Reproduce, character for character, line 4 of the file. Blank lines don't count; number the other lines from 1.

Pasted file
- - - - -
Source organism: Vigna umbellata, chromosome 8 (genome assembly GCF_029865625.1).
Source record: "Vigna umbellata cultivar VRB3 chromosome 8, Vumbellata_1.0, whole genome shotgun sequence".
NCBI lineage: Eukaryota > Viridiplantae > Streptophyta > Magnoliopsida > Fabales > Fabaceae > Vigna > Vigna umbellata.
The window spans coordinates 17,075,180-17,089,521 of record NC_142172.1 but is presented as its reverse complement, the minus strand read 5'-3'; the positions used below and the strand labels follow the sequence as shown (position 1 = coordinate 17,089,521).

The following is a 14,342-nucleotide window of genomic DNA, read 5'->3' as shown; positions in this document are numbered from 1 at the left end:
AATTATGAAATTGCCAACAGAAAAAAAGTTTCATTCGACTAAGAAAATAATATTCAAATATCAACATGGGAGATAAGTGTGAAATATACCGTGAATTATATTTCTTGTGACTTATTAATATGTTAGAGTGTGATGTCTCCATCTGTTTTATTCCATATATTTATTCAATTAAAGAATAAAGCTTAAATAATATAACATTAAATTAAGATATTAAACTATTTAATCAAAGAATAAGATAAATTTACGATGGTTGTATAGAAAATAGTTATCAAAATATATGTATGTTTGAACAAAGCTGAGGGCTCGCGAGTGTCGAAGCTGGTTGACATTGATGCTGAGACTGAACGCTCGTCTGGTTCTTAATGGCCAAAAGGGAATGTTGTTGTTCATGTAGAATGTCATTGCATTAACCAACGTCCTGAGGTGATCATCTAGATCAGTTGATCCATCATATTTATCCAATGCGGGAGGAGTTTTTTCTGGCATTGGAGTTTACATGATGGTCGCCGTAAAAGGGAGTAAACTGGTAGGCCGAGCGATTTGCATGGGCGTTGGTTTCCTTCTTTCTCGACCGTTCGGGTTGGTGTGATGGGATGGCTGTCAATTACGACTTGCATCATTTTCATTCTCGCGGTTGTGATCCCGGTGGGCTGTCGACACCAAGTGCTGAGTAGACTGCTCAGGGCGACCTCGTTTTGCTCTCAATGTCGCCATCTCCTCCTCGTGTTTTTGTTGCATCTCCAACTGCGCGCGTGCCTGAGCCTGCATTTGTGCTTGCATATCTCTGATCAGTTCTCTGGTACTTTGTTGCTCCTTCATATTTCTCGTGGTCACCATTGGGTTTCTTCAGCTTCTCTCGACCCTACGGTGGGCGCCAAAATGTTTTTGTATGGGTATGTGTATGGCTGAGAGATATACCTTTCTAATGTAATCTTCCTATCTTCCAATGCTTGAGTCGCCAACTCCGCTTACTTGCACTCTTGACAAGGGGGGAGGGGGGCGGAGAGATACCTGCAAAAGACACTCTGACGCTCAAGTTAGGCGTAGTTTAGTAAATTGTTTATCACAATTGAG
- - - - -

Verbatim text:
The window spans coordinates 17,075,180-17,089,521 of record NC_142172.1 but is presented as its reverse complement, the minus strand read 5'-3'; the positions used below and the strand labels follow the sequence as shown (position 1 = coordinate 17,089,521).